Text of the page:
The newly wedded couple are hand in hand when they go out, they serve each other when dining together, and they embrace each other when sleeping. They live a honeyed life.

  The 1997 Asian Financial Storm comes unexpectedly, and Thailand suffers the most. The economic breakdown is like landslide; national foreign exchange repertory is drained all of a sudden; since the banks stop providing loans, many factories, enterprises, foreign firms and shops all go into liquidation; huge crowds of people are unemployed, and many of them go to the countryside; stagnancy reigns in all the markets. In the streets, there are few people and few vehicles; department stores, supermarkets, particularly de luxe restaurants and tea houses have few or no visitors; the same situation applies to shops devoted to selling of BALLY and ROLEX and stitchwork shops. But there are comparatively more eaters at roadside cafeteria and streetside snack bars. The animated city now has become still and stagnant.
  The business of the young man is conducted on the basis of bank loan by mortagage of letters of credit, but since bank cash is withered, all promissory notes are rejected; to make it worse, in the last big order, the last batch of goods is delivered but the money cannot be collected; when the bank fails to retrieve the loan, it has confiscated all living houses, office buildings, and the cars of the company. When the company goes bankrupt, the young man loses his job.
  The company of Swallow is comparatively better off. The business has reduced to one third in volume and the company leaders, in order to maintain normal running, have decided to shorten office time to five days a week and six hours a day. The company announces those who have a better way out can resign the job, and the company is going to give the resigner half a month's salary as subsidiary; and those who have no way out may stay on, but half of the salary will be deducted, and all bonus and dividend will be cancelled. Swallow decides to remain.
  The newly wedded couple remove into a simple, single room in an inexpensive flat which is near to the company of Swallow.
  Their life has changed dramatically. The young man still boils two bowls of noodle or go to the street to buy some bread or deep-fried twisted dough sticks as their breakfast, after which Swallow walks to work and, the young man becomes a job hunter. But he is disappointed from day to day; their deposit in the bank is going to be exhausted, and his ROLEX watch and the marriage ring of Swallow have been pawned to the pawnshop. When their life is too hard to fare, the young man rents a used motorcycle to pick up passengers in alleys or lanes to earn some money.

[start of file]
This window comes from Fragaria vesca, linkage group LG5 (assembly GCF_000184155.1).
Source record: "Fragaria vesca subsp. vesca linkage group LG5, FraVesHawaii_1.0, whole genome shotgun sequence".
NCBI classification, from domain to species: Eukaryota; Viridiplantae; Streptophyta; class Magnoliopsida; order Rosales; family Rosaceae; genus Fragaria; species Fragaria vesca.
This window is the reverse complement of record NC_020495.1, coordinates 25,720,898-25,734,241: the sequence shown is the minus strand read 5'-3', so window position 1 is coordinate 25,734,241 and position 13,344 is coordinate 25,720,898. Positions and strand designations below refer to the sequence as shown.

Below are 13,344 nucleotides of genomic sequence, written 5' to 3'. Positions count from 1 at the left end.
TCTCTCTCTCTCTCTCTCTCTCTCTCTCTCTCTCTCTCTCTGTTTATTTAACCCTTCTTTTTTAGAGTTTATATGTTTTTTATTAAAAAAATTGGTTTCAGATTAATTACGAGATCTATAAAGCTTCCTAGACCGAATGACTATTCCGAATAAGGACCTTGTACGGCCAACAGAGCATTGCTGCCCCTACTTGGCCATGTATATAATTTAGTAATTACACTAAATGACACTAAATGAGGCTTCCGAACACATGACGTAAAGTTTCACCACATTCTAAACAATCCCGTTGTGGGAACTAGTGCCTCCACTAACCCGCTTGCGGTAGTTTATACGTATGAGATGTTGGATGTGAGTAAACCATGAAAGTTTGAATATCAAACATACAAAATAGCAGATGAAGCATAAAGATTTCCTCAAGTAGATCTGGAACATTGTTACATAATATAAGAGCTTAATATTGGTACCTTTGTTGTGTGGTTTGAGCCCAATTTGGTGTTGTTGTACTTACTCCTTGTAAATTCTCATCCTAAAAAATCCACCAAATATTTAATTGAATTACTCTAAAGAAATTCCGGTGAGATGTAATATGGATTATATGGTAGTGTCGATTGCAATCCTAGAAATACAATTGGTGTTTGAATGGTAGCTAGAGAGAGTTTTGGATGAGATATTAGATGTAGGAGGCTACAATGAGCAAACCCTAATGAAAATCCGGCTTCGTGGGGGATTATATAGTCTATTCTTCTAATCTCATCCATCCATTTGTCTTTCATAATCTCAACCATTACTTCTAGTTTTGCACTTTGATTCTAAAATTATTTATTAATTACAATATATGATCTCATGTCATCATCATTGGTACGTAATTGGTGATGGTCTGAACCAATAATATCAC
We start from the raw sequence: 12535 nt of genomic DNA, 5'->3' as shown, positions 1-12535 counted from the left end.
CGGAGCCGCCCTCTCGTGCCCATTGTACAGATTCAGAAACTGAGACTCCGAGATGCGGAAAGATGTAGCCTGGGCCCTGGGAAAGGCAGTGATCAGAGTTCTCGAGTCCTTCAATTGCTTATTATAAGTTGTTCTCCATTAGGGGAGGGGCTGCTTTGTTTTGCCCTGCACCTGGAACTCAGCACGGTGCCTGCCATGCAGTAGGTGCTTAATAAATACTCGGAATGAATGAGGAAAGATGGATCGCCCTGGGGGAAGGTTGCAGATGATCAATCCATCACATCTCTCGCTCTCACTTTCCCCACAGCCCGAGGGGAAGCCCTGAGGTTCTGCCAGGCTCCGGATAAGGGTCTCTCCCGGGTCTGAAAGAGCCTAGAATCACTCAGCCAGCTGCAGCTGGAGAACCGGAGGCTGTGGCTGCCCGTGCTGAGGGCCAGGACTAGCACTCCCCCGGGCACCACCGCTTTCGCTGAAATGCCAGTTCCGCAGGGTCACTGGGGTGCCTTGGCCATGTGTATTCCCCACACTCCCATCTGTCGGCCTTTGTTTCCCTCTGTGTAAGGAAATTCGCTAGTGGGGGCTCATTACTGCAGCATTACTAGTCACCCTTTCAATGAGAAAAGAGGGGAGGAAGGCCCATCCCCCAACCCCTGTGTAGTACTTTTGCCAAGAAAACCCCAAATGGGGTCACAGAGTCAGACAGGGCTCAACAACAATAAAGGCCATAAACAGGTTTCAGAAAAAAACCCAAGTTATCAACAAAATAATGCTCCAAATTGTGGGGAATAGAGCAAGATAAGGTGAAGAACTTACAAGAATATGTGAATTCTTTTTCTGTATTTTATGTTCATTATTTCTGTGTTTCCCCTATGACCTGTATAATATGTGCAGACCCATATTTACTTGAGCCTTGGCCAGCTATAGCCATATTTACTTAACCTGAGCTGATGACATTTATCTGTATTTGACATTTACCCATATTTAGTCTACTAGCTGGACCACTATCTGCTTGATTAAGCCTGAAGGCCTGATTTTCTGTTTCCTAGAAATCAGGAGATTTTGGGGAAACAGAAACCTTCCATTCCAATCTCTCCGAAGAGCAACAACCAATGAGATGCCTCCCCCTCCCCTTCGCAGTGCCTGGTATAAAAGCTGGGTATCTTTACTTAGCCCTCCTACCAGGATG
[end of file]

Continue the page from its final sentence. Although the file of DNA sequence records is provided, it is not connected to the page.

Bangkok is famous for traffic jam. Motorcycles are both convenient and inexpensive, and the business of the young man prospers: each time he can earn 10 or dozens of bahts. Dusk or evening often finds him buying food at roadside snack bars and bring home for their supper. The young man would take out the hard-earned money from his pockets and give it to Swallow who, would grasp the money in her hands for quite a long time before counting and stowing it away in a small iorn box after locking it under the bed near the corner of the wall.
  Swallow was originally optimistic: merrily talking and singing; but she is a different person now. She is often wordless with her lowered head. In order to make a little bit more money, the young man rises early to pick up passengers and goes home late in the night. This becomes his daily routine in spite of winds and rains. One evening when the young man buys steamed rice with cooked vegetables home, Swallow has already prepared on the table two bowls, two pairs of chopsticks, and two cups of water, waiting for his return. Hungry, the young man is seated beside Swallow after washing hands and begins to serve himself. When he finds a piece of meat, he puts it into Swallow’s bowl with his chopsticks, and Swallow again puts it back into his bowl. The young man lets it alone; when Swallow is swallowing her mouthful of rice, he loses no time in putting the only piece of meat into the mouth of Swallow, who lowers her head, tears dropping into her bowl. The young man promptly extends his arms to embrace Swallow into his bosom.
  "Sorry to see you suffer. But please be patient; people throughout the country are suffering. Typhoon may blow for some time but not for life time; darkness is temporary and the day is going to break sooner or later!" The young man is encouraging and comforting his wife with confidence.
  From evening to enveing, when he goes home, the young man usually takes a bath before having dinner. Though the temperature in Thailand is often in excess of 30 degrees, they use electric fans instead of air conditioners. After dinner and a brief chat, they would lie down and sleep since they are dog-tired. The lengthening days are thus disappearing.
  One moonless night, the young man is awakened by some noise, and he sees Swallow sitting on the bed and crying in her knees. He is startled, and he hugs Swallow into his bosom while wiping tears off her face.
  “What's wrong? Do you feel ill?” The young man is frightened.
  Speechless for quite a long time, Swallow is still sobbing.
  The young man tightens his embrace.
  "What's the matter?" Shaking the body of Swallow for an anwer, the young man is quite anxious.
  Still no answer, and the weeping picks up volume.
  The air in the room is going to be curdled; audible is the weak tick-tack of the clock on the head of the bed.